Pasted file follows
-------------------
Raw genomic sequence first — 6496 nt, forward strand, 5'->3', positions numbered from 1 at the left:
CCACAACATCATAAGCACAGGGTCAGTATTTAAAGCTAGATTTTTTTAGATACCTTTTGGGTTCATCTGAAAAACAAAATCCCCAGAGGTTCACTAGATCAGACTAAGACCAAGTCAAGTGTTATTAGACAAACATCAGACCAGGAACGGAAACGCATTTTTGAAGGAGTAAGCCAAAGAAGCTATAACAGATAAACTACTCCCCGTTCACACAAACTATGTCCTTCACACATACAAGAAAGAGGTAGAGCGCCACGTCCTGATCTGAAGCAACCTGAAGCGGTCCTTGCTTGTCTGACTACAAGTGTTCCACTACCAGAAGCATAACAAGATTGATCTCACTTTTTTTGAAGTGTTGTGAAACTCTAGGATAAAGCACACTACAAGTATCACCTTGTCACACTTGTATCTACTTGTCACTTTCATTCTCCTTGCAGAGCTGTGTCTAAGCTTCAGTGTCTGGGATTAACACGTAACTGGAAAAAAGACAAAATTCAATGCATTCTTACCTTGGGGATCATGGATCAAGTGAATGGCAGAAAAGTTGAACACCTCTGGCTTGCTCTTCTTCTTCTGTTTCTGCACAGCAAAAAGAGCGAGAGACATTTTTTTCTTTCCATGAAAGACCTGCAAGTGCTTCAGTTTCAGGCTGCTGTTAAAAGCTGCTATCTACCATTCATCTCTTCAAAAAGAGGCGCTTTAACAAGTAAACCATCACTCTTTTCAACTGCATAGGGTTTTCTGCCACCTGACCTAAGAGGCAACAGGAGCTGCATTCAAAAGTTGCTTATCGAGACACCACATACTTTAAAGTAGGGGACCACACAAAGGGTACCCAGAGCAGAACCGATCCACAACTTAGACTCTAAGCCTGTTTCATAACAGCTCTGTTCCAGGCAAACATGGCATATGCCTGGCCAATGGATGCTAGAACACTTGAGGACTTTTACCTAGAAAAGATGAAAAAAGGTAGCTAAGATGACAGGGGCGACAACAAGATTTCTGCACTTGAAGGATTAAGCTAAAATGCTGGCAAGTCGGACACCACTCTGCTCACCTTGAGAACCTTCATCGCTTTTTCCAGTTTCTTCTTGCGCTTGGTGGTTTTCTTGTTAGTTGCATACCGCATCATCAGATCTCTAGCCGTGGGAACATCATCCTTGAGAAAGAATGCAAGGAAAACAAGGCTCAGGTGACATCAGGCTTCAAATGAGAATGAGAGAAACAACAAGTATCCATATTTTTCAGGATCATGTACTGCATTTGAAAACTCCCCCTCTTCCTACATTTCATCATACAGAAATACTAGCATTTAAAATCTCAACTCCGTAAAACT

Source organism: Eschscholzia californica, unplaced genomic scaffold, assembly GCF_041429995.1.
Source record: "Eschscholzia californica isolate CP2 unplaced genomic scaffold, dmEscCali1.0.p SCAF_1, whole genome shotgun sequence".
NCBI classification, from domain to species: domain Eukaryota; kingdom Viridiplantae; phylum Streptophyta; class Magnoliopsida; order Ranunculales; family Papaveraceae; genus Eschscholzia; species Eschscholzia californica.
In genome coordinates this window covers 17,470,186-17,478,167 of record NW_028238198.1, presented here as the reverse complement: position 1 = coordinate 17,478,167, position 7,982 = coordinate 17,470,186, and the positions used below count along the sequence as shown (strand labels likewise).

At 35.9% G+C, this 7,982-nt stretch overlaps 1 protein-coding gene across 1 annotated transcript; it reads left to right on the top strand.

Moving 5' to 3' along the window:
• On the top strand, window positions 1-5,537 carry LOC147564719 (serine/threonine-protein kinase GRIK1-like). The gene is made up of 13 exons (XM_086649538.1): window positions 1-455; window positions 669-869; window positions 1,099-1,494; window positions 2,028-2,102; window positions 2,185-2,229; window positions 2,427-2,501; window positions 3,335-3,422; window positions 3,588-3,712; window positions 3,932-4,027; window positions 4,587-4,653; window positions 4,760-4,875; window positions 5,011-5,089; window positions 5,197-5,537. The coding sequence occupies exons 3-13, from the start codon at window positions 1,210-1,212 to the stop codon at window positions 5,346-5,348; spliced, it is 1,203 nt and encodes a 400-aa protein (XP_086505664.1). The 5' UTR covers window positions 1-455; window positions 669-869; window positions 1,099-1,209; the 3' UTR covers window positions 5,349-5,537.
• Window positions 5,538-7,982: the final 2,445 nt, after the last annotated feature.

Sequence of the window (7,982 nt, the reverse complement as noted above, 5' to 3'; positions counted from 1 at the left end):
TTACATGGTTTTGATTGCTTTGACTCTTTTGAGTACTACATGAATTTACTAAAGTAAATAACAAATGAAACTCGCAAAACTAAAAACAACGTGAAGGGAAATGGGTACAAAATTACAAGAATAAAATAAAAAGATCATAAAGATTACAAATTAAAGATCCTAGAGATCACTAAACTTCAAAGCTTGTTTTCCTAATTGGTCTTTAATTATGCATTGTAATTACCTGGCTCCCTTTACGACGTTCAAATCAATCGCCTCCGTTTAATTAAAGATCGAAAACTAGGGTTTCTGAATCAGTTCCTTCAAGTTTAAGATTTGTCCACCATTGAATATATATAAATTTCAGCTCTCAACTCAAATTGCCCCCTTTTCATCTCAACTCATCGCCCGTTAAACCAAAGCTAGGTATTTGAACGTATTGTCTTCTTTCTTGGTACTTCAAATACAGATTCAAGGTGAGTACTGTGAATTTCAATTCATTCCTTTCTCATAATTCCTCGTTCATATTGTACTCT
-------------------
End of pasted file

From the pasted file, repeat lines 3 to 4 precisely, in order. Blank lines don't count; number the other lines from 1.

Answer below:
Source organism: Eschscholzia californica, unplaced genomic scaffold, assembly GCF_041429995.1.
Source record: "Eschscholzia californica isolate CP2 unplaced genomic scaffold, dmEscCali1.0.p SCAF_1, whole genome shotgun sequence".